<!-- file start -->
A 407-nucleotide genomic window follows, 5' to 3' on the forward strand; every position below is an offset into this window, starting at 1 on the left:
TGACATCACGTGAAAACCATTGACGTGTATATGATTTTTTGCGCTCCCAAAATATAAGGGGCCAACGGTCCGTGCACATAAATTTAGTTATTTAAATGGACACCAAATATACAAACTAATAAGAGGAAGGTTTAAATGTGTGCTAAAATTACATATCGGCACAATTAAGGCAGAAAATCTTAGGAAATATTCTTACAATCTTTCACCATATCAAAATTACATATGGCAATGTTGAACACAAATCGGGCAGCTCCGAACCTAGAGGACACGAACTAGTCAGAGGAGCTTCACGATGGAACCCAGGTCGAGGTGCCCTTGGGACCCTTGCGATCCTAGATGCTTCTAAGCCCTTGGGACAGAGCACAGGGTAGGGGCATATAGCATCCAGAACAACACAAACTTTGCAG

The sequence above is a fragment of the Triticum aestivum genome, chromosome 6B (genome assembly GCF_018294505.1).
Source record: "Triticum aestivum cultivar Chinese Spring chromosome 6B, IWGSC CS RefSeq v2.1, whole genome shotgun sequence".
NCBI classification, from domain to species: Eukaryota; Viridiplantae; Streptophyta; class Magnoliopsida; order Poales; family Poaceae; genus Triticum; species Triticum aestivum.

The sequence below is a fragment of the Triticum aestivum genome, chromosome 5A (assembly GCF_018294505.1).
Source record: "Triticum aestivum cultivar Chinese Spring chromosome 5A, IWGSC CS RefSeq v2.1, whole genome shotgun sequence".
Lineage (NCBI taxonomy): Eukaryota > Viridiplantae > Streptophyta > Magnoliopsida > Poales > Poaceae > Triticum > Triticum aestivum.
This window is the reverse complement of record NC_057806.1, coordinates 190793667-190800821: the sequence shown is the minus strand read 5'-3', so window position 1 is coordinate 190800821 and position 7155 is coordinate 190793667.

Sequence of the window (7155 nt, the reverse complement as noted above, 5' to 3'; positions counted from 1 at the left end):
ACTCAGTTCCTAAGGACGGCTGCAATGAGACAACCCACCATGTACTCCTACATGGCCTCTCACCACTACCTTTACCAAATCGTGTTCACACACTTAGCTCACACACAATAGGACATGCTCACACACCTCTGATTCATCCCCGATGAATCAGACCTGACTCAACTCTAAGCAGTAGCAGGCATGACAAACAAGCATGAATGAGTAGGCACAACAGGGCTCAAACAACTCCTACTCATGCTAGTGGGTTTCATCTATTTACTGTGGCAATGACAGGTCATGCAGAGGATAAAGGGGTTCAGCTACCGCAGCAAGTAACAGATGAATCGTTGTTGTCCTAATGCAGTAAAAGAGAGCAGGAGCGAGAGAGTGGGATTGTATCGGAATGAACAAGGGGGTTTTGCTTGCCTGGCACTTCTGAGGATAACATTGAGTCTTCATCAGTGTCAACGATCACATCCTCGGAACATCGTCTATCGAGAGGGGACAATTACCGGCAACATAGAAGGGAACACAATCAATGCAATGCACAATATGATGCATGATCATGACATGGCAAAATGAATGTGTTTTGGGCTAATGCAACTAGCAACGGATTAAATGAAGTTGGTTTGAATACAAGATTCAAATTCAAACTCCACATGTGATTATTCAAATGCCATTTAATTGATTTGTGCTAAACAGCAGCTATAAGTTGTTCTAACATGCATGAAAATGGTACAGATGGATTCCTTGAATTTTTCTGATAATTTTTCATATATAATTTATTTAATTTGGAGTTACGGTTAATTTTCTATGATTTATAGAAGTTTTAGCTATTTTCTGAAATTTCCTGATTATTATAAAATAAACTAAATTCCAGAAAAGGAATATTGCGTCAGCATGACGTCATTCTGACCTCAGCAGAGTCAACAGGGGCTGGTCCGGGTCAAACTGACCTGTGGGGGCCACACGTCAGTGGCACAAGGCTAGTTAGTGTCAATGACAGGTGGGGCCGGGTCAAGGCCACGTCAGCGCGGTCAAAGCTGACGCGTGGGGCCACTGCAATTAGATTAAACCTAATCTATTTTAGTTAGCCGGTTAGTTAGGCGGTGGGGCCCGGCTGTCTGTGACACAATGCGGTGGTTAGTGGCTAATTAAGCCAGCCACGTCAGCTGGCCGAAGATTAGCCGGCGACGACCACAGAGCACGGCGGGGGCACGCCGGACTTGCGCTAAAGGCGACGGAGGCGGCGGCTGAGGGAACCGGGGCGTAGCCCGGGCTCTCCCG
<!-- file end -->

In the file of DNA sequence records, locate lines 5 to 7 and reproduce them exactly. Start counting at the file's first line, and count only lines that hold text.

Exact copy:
NCBI classification, from domain to species: Eukaryota; Viridiplantae; Streptophyta; class Magnoliopsida; order Poales; family Poaceae; genus Triticum; species Triticum aestivum.

The sequence below is a fragment of the Triticum aestivum genome, chromosome 5A (assembly GCF_018294505.1).
Source record: "Triticum aestivum cultivar Chinese Spring chromosome 5A, IWGSC CS RefSeq v2.1, whole genome shotgun sequence".